Carrie Lam inks deal setting out Hong Kong’s role in Beijing’s global development plan
Agreement will help city utilise its ‘unique edge’, boost competitiveness and explore ‘new room for developments’
Hong Kong’s leader Carrie Lam Cheng Yuet-ngor took the city’s involvement in Beijing’s “Belt and Road Initiative” to a new level on Thursday, signing an agreement with the mainland that set out the city’s role and strengths within China’s global trade strategy.
The agreement will also help Hong Kong better utilise its “unique edge” and boost its competitiveness, while allowing the city to “explore new room for developments”, according to a statement issued by the National Development and Reform Commission following the signing ceremony.
Lam, the city’s chief executive, signed the agreement after a 15-minute closed-door meeting with commission chief He Lifeng in Beijing on Thursday morning.
She was on the second day of her three-day maiden duty visit to Beijing, during which she is expected to meet President Xi Jinping and other state leaders to brief them on Hong Kong’s economic, social and political developments.
The visit comes at a time when Lam’s public approval rating has dropped to 55.7 points out of 100, the lowest since she became the city’s leader in July, according to the University of Hong Kong’s public opinion programme.
“[The agreement] focuses on finance and investment; infrastructure and maritime transport; economic and trade facilitation; people-to-people bonds; pushing forward the Greater Bay Area initiative; strengthening cooperation between the two sides and dispute resolution; among others,” a statement issued by commission after the ceremony said.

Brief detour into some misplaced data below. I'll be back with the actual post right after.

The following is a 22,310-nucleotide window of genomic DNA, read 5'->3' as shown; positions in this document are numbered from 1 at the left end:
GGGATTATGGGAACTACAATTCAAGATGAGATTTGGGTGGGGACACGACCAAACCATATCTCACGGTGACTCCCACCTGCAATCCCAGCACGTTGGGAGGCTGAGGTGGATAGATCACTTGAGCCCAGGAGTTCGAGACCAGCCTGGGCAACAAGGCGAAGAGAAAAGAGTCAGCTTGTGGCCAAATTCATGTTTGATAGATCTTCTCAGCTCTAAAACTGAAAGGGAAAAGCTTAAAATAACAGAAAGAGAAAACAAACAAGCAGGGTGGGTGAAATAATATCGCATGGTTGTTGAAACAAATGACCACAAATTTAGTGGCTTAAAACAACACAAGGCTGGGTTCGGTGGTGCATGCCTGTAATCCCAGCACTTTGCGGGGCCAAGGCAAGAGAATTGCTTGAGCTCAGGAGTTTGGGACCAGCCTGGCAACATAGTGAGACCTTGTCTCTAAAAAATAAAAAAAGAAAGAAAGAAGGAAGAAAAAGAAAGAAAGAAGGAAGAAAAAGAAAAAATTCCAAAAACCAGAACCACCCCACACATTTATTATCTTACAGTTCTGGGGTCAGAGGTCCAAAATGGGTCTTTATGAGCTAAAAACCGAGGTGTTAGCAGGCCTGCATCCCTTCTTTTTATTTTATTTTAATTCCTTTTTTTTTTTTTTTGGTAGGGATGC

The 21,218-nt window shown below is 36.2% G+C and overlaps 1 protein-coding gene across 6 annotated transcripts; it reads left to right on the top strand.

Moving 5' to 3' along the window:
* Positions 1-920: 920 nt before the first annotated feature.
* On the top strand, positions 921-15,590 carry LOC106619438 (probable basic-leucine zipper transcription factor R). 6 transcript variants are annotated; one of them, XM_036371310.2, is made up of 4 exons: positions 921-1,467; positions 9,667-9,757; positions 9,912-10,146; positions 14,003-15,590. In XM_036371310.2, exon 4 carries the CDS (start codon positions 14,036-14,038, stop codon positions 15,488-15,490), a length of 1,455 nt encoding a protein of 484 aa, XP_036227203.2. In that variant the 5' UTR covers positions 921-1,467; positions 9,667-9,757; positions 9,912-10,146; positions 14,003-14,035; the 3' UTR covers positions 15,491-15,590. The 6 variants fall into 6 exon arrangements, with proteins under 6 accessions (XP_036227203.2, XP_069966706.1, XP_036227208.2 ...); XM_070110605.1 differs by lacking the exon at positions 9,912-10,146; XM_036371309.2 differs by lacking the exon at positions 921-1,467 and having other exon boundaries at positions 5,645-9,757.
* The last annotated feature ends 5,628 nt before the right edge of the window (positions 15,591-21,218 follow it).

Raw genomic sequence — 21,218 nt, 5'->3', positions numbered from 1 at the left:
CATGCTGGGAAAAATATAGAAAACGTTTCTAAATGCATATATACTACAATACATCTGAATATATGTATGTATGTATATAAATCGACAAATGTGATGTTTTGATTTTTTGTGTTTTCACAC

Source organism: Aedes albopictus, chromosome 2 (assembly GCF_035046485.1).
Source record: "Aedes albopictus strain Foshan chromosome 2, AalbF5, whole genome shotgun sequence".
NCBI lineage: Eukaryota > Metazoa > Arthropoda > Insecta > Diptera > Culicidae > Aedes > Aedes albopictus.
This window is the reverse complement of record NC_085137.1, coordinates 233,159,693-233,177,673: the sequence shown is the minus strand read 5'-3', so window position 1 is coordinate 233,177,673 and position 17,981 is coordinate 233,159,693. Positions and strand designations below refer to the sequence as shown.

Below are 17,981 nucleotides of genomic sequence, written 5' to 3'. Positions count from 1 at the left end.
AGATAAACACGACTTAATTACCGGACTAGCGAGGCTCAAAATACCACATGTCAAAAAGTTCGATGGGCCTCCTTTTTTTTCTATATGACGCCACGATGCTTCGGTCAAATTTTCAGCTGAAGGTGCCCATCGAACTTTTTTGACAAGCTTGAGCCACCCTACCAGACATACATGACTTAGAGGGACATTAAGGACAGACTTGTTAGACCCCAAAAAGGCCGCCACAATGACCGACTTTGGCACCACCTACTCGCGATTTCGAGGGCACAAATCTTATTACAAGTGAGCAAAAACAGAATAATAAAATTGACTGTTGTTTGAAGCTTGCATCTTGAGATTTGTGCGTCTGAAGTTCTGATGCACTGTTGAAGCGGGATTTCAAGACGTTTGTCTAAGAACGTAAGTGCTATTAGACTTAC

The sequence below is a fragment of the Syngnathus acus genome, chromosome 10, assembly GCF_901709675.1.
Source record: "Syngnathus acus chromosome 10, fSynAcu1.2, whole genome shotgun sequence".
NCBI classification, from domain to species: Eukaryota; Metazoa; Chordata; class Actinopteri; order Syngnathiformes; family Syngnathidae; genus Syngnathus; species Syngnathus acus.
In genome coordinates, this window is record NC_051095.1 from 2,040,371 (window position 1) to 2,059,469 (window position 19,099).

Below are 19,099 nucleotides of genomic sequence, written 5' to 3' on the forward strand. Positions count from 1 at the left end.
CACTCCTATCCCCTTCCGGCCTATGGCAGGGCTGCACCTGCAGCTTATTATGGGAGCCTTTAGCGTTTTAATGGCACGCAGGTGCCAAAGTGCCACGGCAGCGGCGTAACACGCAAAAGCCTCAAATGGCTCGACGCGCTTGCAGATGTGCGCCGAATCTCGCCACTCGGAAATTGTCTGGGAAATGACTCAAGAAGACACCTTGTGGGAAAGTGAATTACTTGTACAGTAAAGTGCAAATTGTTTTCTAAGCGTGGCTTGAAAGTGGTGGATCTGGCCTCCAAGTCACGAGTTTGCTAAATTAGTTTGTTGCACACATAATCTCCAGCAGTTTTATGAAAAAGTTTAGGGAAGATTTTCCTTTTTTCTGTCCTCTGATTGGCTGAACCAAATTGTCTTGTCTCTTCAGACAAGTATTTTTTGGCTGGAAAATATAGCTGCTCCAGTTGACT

According to a copy of the agreement released by the Hong Kong government, Beijing will further cooperate with and support the city in 26 ways under those six areas.
A working mechanism will be set up to ensure that the directions set out in the agreement will be followed through. The mechanism, or joint conference, will consist of the commission, Beijing’s Hong Kong and Macau Affairs Office, and senior officials from Hong Kong. They will meet at least once a year.
Lam and He did not speak to reporters immediately after the ceremony. But in a statement released later, the chief executive said: “The measures [mentioned in the agreement] will help strengthen and bolster Hong Kong’s status as an international financial, shipping and trade centre ... We will seek to convene the first meeting of the joint conference next year.”
The commission’s statement also said that the mainland authorities supported “relevant parties” using Hong Kong as a financing platform for infrastructure building along the belt and road.
The arrangement will foster the green bond market in Hong Kong and bolster the city’s position as the global renminbi offshore market, which will help internationalise the renminbi.
Under the agreement, Hong Kong and the mainland will further cooperate in areas including airports, ports, railways and roads.
According to the commission’s statement, the agreement was signed to follow up on the president’s vision.
Under Xi, Beijing has been revamping its economic diplomacy with the launch of the modern-day Silk Road trade strategy. The initiative was launched in 2013 to promote the building of infrastructure projects in about 65 countries from Asia to Europe.